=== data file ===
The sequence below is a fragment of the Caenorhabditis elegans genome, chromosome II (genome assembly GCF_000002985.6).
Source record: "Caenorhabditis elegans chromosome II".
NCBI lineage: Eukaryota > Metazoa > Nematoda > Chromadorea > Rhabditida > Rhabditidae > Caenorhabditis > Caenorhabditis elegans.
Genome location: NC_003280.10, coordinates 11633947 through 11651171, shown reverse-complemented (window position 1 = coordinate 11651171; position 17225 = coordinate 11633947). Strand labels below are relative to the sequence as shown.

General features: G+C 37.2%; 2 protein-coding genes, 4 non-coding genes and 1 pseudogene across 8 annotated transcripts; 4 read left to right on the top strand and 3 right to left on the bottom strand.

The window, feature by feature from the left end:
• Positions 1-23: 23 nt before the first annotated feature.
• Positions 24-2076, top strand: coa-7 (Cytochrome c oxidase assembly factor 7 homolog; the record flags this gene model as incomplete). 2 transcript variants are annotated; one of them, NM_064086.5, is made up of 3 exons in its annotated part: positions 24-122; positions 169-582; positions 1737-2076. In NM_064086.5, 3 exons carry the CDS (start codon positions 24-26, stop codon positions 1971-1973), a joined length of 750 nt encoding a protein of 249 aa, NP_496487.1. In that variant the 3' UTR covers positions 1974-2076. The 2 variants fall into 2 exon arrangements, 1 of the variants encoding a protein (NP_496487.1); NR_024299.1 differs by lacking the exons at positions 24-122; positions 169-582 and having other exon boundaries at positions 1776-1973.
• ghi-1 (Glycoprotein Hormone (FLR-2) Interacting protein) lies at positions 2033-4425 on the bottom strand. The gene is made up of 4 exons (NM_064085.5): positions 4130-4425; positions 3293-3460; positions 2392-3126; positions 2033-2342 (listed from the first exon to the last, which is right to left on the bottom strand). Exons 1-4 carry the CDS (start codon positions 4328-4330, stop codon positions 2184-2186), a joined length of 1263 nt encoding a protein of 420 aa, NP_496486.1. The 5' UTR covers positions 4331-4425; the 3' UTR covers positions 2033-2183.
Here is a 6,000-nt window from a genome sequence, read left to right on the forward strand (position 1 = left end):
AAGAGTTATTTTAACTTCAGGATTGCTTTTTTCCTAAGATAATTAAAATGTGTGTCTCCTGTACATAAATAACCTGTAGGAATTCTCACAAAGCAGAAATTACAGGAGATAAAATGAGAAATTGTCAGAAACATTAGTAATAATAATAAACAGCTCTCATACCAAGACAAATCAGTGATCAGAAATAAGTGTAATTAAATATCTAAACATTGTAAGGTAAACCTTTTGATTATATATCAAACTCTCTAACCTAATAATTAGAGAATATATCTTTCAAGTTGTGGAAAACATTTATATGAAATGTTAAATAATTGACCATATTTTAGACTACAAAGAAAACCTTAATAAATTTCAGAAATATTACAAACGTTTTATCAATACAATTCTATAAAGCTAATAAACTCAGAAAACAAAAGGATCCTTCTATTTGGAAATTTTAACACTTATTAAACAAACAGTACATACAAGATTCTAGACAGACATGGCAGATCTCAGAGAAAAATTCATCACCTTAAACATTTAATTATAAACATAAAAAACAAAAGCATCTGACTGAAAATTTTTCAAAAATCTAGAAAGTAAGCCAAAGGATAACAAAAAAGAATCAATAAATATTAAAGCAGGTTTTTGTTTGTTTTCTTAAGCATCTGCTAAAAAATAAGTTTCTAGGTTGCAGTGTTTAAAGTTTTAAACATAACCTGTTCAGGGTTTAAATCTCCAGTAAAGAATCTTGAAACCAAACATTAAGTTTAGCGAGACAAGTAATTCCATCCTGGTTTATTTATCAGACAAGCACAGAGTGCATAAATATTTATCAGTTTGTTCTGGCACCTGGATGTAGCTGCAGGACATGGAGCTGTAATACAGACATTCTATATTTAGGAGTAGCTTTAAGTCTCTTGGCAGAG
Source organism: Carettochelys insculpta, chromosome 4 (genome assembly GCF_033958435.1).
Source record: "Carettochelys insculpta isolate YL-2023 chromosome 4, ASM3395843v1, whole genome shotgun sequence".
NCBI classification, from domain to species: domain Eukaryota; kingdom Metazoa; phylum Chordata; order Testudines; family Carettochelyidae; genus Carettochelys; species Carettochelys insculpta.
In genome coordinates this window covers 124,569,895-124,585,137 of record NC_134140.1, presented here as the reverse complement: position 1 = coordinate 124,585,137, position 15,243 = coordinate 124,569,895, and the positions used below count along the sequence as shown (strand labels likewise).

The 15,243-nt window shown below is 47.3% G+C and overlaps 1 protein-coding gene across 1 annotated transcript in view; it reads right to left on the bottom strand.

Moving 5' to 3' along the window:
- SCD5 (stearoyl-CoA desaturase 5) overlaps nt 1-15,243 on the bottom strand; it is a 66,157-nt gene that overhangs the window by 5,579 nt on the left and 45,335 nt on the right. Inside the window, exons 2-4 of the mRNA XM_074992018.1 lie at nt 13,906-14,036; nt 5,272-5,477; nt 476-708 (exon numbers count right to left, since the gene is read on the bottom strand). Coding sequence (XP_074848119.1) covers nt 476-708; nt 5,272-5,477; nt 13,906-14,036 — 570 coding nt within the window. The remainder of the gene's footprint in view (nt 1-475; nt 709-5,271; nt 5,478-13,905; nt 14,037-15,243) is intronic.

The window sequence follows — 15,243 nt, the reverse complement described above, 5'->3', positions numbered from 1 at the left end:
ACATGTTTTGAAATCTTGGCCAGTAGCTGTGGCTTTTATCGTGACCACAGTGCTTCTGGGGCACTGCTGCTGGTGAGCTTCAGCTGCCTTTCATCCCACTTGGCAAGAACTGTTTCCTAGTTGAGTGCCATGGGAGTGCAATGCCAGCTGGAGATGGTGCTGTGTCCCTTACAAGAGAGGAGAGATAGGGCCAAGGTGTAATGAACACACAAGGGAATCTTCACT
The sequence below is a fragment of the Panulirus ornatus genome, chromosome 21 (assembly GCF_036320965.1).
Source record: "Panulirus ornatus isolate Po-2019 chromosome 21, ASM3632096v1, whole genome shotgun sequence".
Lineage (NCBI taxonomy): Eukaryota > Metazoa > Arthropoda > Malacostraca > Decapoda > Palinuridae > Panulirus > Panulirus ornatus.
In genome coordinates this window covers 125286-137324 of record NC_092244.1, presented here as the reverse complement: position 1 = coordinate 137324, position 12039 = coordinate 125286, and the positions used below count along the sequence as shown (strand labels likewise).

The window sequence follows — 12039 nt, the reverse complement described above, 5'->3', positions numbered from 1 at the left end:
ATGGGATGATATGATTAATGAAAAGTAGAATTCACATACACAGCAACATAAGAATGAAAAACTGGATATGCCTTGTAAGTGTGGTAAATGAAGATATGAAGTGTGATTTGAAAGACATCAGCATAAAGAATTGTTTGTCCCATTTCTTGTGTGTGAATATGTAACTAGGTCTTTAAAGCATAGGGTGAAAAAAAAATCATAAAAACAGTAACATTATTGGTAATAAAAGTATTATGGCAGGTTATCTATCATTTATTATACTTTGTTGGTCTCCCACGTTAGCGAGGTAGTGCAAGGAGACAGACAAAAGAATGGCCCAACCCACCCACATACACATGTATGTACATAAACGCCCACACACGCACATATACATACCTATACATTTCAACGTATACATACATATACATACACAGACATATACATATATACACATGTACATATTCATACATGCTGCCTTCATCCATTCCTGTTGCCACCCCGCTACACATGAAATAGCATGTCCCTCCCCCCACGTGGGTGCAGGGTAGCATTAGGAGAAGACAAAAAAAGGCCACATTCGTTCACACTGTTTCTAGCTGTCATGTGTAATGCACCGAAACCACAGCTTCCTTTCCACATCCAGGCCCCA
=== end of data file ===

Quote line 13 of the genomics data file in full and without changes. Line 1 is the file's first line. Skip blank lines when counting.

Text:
Source record: "Carettochelys insculpta isolate YL-2023 chromosome 4, ASM3395843v1, whole genome shotgun sequence".